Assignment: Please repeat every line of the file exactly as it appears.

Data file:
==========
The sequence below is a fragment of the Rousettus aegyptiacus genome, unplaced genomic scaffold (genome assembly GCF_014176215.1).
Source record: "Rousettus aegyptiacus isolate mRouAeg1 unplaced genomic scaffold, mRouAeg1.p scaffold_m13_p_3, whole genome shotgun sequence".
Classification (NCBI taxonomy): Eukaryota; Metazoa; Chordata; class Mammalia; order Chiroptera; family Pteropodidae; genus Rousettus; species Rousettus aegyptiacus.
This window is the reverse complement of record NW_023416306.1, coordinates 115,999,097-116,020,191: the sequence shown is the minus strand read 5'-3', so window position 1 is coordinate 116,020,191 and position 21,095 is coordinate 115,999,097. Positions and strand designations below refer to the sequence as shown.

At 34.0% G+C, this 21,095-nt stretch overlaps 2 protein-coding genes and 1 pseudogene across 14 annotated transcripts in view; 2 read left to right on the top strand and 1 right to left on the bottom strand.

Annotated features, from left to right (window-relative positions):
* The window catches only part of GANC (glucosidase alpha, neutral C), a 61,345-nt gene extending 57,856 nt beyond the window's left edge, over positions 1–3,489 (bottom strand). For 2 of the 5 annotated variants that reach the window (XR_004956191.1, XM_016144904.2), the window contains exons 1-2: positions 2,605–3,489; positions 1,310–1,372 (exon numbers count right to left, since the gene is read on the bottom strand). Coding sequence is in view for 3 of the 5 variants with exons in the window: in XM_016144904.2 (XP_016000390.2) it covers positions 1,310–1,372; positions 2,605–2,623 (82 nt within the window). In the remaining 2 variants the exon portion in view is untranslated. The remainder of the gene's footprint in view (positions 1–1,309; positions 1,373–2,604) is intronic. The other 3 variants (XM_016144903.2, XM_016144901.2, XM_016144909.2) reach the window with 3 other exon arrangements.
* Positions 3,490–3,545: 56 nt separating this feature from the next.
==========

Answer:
The sequence below is a fragment of the Rousettus aegyptiacus genome, unplaced genomic scaffold (genome assembly GCF_014176215.1).
Source record: "Rousettus aegyptiacus isolate mRouAeg1 unplaced genomic scaffold, mRouAeg1.p scaffold_m13_p_3, whole genome shotgun sequence".
Classification (NCBI taxonomy): Eukaryota; Metazoa; Chordata; class Mammalia; order Chiroptera; family Pteropodidae; genus Rousettus; species Rousettus aegyptiacus.
This window is the reverse complement of record NW_023416306.1, coordinates 115,999,097-116,020,191: the sequence shown is the minus strand read 5'-3', so window position 1 is coordinate 116,020,191 and position 21,095 is coordinate 115,999,097. Positions and strand designations below refer to the sequence as shown.

At 34.0% G+C, this 21,095-nt stretch overlaps 2 protein-coding genes and 1 pseudogene across 14 annotated transcripts in view; 2 read left to right on the top strand and 1 right to left on the bottom strand.

Annotated features, from left to right (window-relative positions):
* The window catches only part of GANC (glucosidase alpha, neutral C), a 61,345-nt gene extending 57,856 nt beyond the window's left edge, over positions 1–3,489 (bottom strand). For 2 of the 5 annotated variants that reach the window (XR_004956191.1, XM_016144904.2), the window contains exons 1-2: positions 2,605–3,489; positions 1,310–1,372 (exon numbers count right to left, since the gene is read on the bottom strand). Coding sequence is in view for 3 of the 5 variants with exons in the window: in XM_016144904.2 (XP_016000390.2) it covers positions 1,310–1,372; positions 2,605–2,623 (82 nt within the window). In the remaining 2 variants the exon portion in view is untranslated. The remainder of the gene's footprint in view (positions 1–1,309; positions 1,373–2,604) is intronic. The other 3 variants (XM_016144903.2, XM_016144901.2, XM_016144909.2) reach the window with 3 other exon arrangements.
* Positions 3,490–3,545: 56 nt separating this feature from the next.